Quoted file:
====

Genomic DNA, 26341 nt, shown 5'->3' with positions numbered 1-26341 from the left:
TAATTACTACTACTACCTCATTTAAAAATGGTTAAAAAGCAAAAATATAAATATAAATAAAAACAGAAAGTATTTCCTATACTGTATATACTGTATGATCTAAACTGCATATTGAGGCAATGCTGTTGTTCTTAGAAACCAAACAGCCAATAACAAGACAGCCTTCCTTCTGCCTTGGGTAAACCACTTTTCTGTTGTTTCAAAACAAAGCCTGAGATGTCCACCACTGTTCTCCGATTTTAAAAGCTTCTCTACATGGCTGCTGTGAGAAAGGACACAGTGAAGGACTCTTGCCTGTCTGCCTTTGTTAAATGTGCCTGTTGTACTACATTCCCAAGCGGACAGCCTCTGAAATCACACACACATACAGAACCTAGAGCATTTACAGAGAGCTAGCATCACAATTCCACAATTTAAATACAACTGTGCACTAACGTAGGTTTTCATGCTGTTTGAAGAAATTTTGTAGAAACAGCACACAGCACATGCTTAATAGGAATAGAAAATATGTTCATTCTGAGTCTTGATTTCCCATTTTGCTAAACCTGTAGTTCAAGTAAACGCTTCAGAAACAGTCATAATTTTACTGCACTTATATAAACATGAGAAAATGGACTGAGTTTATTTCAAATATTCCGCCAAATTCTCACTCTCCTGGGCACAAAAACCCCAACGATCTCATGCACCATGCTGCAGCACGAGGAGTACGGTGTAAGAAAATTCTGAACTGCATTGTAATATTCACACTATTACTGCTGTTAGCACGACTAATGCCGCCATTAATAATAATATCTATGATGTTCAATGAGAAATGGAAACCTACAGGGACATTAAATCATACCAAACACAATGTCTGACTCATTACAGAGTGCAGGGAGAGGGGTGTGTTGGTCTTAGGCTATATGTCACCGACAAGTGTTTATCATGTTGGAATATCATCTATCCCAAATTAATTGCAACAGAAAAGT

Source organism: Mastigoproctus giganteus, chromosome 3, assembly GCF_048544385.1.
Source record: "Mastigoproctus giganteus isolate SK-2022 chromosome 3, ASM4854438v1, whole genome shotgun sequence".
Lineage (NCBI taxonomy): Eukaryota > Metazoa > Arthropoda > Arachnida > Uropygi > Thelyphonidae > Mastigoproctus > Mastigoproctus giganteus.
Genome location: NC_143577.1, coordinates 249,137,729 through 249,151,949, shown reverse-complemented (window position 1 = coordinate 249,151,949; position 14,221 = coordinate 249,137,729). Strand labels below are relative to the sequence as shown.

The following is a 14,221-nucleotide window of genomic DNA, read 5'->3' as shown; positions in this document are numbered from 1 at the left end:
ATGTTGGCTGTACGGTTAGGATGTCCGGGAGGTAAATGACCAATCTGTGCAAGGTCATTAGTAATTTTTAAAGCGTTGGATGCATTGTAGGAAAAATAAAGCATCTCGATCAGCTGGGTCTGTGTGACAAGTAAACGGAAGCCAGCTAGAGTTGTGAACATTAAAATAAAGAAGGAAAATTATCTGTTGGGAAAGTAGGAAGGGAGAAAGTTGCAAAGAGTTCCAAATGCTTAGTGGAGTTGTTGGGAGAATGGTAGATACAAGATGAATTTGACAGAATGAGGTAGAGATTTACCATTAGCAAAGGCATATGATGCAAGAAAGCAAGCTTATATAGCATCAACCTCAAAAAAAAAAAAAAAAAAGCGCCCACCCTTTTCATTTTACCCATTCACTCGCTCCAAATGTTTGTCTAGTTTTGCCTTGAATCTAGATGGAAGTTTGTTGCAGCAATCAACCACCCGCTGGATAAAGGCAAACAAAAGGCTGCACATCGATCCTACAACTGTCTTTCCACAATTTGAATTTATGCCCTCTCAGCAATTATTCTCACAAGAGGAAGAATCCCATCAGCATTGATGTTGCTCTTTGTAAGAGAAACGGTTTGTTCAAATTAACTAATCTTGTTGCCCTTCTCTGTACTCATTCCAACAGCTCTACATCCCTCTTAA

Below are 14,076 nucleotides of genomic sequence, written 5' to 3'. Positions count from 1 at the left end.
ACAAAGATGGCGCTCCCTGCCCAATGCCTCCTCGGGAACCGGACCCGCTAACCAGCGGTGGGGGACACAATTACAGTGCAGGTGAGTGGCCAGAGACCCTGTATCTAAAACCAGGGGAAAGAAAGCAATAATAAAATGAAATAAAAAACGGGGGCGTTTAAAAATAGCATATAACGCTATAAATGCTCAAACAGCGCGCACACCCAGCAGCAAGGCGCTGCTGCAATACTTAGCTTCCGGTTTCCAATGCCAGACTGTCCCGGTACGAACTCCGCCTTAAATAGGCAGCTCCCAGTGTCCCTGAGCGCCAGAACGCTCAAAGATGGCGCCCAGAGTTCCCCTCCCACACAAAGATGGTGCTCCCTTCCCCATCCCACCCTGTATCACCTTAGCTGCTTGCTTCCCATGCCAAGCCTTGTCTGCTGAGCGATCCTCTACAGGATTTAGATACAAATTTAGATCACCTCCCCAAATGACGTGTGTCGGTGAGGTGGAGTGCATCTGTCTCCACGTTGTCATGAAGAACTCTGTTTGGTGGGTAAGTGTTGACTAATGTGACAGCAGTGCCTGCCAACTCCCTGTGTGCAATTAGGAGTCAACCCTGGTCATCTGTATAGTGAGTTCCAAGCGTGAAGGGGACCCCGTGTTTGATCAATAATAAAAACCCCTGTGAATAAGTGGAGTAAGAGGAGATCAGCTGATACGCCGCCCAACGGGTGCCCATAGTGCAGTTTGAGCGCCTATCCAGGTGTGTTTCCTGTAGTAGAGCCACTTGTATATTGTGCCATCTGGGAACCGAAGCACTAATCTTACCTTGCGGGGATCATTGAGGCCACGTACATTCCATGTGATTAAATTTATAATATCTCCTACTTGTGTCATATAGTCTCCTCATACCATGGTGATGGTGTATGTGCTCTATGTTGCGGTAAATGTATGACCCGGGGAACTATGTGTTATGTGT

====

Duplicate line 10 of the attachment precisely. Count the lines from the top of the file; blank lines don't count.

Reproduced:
ACAAAGATGGCGCTCCCTGCCCAATGCCTCCTCGGGAACCGGACCCGCTAACCAGCGGTGGGGGACACAATTACAGTGCAGGTGAGTGGCCAGAGACCCTGTATCTAAAACCAGGGGAAAGAAAGCAATAATAAAATGAAATAAAAAACGGGGGCGTTTAAAAATAGCATATAACGCTATAAATGCTCAAACAGCGCGCACACCCAGCAGCAAGGCGCTGCTGCAATACTTAGCTTCCGGTTTCCAATGCCAGACTGTCCCGGTACGAACTCCGCCTTAAATAGGCAGCTCCCAGTGTCCCTGAGCGCCAGAACGCTCAAAGATGGCGCCCAGAGTTCCCCTCCCACACAAAGATGGTGCTCCCTTCCCCATCCCACCCTGTATCACCTTAGCTGCTTGCTTCCCATGCCAAGCCTTGTCTGCTGAGCGATCCTCTACAGGATTTAGATACAAATTTAGATCACCTCCCCAAATGACGTGTGTCGGTGAGGTGGAGTGCATCTGTCTCCACGTTGTCATGAAGAACTCTGTTTGGTGGGTAAGTGTTGACTAATGTGACAGCAGTGCCTGCCAACTCCCTGTGTGCAATTAGGAGTCAACCCTGGTCATCTGTATAGTGAGTTCCAAGCGTGAAGGGGACCCCGTGTTTGATCAATAATAAAAACCCCTGTGAATAAGTGGAGTAAGAGGAGATCAGCTGATACGCCGCCCAACGGGTGCCCATAGTGCAGTTTGAGCGCCTATCCAGGTGTGTTTCCTGTAGTAGAGCCACTTGTATATTGTGCCATCTGGGAACCGAAGCACTAATCTTACCTTGCGGGGATCATTGAGGCCACGTACATTCCATGTGATTAAATTTATAATATCTCCTACTTGTGTCATATAGTCTCCTCATACCATGGTGATGGTGTATGTGCTCTATGTTGCGGTAAATGTATGACCCGGGGAACTATGTGTTATGTGT